It’s not just about the interest rate, you have to marry the interest rate, closing costs, and execution. There are a lot of lenders I’ve heard making all sorts of promises committing to certain rate locks, but they’re never funding the loan. They may be overwhelmed or don’t have the capacity or the experience to work in a market like this. A rate lock doesn’t do anything for you if the loan isn’t closed. So there are a lot of factors, but comparing both rates and closing costs, apples to apples, is the first thing.
What Do People Often Overlook When Shopping for a Mortgage?
A lot of people hold off on getting preapproved because they don’t want to have their credit run. They’re under the impression that getting your credit pulled for a preapproval can have a drastic negative impact on your credit score. So a lot of people hold off on getting preapproved until the very last minute, or sometimes when it’s too late.
The problem is that inventory is so low and demand is so high that competition is fierce. Over 50% of new listings in 2020 were in some sort of bidding war. If you’re waiting to get preapproved, or getting preapproved without a credit check, you’re not properly prepared.
I think getting your credit pulled as a part of the mortgage preapproval process early is super valuable. You get properly vetted to find out what your home buying budget is, and what loan programs you may qualify for. But you can also see if there’s anything you can fix on your credit report, which could be very valuable to you. Improving your credit score could get you a much better rate or even help you qualify for the loan. There are a lot of myths out there about how negative the credit pull is, but I think there are a lot of benefits that go with it.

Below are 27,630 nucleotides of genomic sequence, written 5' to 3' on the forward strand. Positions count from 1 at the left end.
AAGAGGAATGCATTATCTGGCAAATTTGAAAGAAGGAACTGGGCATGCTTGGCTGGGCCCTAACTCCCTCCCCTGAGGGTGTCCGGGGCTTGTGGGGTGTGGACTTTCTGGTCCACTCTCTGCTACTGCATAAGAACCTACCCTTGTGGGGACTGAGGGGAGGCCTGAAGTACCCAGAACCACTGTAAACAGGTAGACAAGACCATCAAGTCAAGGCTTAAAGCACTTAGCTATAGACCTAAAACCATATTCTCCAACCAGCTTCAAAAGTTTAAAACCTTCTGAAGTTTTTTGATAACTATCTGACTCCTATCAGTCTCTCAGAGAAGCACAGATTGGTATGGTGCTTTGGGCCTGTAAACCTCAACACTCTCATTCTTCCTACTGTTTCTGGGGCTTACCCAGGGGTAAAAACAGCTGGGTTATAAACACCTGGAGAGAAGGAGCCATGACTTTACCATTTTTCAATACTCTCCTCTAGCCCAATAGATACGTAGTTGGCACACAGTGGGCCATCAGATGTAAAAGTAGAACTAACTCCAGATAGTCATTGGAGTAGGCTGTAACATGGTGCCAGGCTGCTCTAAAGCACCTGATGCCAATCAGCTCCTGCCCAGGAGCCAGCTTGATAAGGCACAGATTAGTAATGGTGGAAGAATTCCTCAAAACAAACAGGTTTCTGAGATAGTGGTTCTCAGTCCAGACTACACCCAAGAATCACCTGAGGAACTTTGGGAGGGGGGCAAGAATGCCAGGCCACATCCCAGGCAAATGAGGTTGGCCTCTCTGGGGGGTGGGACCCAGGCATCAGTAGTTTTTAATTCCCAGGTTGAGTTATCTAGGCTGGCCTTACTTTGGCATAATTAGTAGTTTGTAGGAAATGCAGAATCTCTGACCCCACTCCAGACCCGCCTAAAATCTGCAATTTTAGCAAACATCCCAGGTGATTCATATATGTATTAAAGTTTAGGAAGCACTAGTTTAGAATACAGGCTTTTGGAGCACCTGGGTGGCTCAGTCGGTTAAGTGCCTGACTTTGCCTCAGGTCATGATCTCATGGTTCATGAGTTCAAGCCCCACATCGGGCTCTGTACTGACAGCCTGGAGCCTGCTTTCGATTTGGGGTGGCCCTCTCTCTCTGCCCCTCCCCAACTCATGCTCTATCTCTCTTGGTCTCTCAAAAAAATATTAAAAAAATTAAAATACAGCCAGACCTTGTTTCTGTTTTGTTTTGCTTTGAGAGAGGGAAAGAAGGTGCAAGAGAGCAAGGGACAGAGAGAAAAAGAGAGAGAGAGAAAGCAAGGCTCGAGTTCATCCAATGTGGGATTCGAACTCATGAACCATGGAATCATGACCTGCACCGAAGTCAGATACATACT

What Can Borrowers Do to Avoid Delays in Closing?
Have a really clear understanding of what the timeline is, what documents the lender requires, and what their responsibilities are as a borrower. Clearly understanding what your role and responsibility is.
Sometimes lenders will just assume the client understands deadlines, and timelines, and their responsibility. But the reality is that for most borrowers, this might only be the first, second, or third time that they’ve ever gotten a mortgage. So they’re not experts.